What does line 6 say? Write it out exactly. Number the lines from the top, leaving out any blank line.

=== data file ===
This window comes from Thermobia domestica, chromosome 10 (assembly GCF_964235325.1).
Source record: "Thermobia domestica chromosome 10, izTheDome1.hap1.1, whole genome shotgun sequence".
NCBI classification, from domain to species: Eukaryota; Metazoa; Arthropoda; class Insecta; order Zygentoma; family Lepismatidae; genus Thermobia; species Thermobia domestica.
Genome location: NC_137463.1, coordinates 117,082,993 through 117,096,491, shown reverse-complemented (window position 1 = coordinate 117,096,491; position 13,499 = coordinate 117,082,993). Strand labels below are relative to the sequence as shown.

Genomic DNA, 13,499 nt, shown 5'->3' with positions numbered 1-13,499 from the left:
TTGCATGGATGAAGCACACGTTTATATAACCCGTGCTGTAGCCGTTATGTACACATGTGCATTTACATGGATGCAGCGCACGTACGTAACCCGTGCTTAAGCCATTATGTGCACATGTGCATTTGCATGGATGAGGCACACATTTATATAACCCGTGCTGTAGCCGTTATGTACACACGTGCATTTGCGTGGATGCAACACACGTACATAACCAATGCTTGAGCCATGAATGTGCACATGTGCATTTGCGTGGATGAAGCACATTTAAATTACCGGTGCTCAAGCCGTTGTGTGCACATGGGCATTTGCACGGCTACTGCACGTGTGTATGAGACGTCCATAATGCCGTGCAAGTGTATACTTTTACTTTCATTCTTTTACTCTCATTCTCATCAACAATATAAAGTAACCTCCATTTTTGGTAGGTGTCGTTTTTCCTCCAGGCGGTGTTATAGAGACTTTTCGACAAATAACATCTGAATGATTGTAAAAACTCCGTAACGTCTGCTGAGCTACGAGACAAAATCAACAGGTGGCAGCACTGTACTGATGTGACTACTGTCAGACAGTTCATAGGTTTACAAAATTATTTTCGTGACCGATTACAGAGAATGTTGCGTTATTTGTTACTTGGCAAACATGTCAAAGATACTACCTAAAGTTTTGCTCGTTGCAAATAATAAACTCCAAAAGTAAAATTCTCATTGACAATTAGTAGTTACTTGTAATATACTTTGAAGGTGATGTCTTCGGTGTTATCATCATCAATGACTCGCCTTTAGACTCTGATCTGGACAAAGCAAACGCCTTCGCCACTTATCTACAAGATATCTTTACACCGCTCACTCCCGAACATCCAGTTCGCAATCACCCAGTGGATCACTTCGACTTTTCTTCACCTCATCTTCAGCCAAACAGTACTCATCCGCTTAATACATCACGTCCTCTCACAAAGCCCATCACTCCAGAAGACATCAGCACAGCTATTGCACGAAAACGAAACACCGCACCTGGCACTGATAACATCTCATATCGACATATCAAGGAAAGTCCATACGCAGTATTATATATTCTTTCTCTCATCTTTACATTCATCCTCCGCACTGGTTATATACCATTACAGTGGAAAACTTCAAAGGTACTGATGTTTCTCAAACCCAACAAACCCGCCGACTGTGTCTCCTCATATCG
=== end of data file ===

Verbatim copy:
TTGCATGGATGAAGCACACGTTTATATAACCCGTGCTGTAGCCGTTATGTACACATGTGCATTTACATGGATGCAGCGCACGTACGTAACCCGTGCTTAAGCCATTATGTGCACATGTGCATTTGCATGGATGAGGCACACATTTATATAACCCGTGCTGTAGCCGTTATGTACACACGTGCATTTGCGTGGATGCAACACACGTACATAACCAATGCTTGAGCCATGAATGTGCACATGTGCATTTGCGTGGATGAAGCACATTTAAATTACCGGTGCTCAAGCCGTTGTGTGCACATGGGCATTTGCACGGCTACTGCACGTGTGTATGAGACGTCCATAATGCCGTGCAAGTGTATACTTTTACTTTCATTCTTTTACTCTCATTCTCATCAACAATATAAAGTAACCTCCATTTTTGGTAGGTGTCGTTTTTCCTCCAGGCGGTGTTATAGAGACTTTTCGACAAATAACATCTGAATGATTGTAAAAACTCCGTAACGTCTGCTGAGCTACGAGACAAAATCAACAGGTGGCAGCACTGTACTGATGTGACTACTGTCAGACAGTTCATAGGTTTACAAAATTATTTTCGTGACCGATTACAGAGAATGTTGCGTTATTTGTTACTTGGCAAACATGTCAAAGATACTACCTAAAGTTTTGCTCGTTGCAAATAATAAACTCCAAAAGTAAAATTCTCATTGACAATTAGTAGTTACTTGTAATATACTTTGAAGGTGATGTCTTCGGTGTTATCATCATCAATGACTCGCCTTTAGACTCTGATCTGGACAAAGCAAACGCCTTCGCCACTTATCTACAAGATATCTTTACACCGCTCACTCCCGAACATCCAGTTCGCAATCACCCAGTGGATCACTTCGACTTTTCTTCACCTCATCTTCAGCCAAACAGTACTCATCCGCTTAATACATCACGTCCTCTCACAAAGCCCATCACTCCAGAAGACATCAGCACAGCTATTGCACGAAAACGAAACACCGCACCTGGCACTGATAACATCTCATATCGACATATCAAGGAAAGTCCATACGCAGTATTATATATTCTTTCTCTCATCTTTACATTCATCCTCCGCACTGGTTATATACCATTACAGTGGAAAACTTCAAAGGTACTGATGTTTCTCAAACCCAACAAACCCGCCGACTGTGTCTCCTCATATCG